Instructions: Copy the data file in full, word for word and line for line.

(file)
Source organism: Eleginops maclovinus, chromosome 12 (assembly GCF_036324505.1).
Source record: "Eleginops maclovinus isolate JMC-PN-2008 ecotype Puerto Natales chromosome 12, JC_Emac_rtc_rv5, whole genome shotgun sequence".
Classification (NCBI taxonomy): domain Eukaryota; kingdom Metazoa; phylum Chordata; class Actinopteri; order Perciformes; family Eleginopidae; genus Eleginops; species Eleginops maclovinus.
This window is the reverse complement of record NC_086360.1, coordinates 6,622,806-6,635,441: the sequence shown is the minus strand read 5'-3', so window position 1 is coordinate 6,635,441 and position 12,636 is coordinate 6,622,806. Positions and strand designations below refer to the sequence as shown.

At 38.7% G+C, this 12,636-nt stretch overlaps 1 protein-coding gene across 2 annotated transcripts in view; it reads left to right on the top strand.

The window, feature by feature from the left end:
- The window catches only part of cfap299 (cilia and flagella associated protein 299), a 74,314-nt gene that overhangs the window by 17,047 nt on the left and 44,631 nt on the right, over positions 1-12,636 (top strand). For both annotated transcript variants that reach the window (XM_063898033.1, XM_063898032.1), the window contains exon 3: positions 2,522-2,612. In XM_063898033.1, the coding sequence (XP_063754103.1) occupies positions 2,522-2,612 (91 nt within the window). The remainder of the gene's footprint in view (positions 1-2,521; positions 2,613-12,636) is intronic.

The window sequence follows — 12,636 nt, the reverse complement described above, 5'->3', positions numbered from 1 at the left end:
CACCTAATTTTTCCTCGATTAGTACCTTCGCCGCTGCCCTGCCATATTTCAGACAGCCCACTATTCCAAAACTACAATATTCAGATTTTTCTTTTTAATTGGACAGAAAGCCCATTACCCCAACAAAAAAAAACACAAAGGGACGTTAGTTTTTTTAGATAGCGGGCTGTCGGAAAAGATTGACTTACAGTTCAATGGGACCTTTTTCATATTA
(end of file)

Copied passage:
Source organism: Eleginops maclovinus, chromosome 12 (assembly GCF_036324505.1).
Source record: "Eleginops maclovinus isolate JMC-PN-2008 ecotype Puerto Natales chromosome 12, JC_Emac_rtc_rv5, whole genome shotgun sequence".
Classification (NCBI taxonomy): domain Eukaryota; kingdom Metazoa; phylum Chordata; class Actinopteri; order Perciformes; family Eleginopidae; genus Eleginops; species Eleginops maclovinus.
This window is the reverse complement of record NC_086360.1, coordinates 6,622,806-6,635,441: the sequence shown is the minus strand read 5'-3', so window position 1 is coordinate 6,635,441 and position 12,636 is coordinate 6,622,806. Positions and strand designations below refer to the sequence as shown.

At 38.7% G+C, this 12,636-nt stretch overlaps 1 protein-coding gene across 2 annotated transcripts in view; it reads left to right on the top strand.

The window, feature by feature from the left end:
- The window catches only part of cfap299 (cilia and flagella associated protein 299), a 74,314-nt gene that overhangs the window by 17,047 nt on the left and 44,631 nt on the right, over positions 1-12,636 (top strand). For both annotated transcript variants that reach the window (XM_063898033.1, XM_063898032.1), the window contains exon 3: positions 2,522-2,612. In XM_063898033.1, the coding sequence (XP_063754103.1) occupies positions 2,522-2,612 (91 nt within the window). The remainder of the gene's footprint in view (positions 1-2,521; positions 2,613-12,636) is intronic.

The window sequence follows — 12,636 nt, the reverse complement described above, 5'->3', positions numbered from 1 at the left end:
CACCTAATTTTTCCTCGATTAGTACCTTCGCCGCTGCCCTGCCATATTTCAGACAGCCCACTATTCCAAAACTACAATATTCAGATTTTTCTTTTTAATTGGACAGAAAGCCCATTACCCCAACAAAAAAAAACACAAAGGGACGTTAGTTTTTTTAGATAGCGGGCTGTCGGAAAAGATTGACTTACAGTTCAATGGGACCTTTTTCATATTA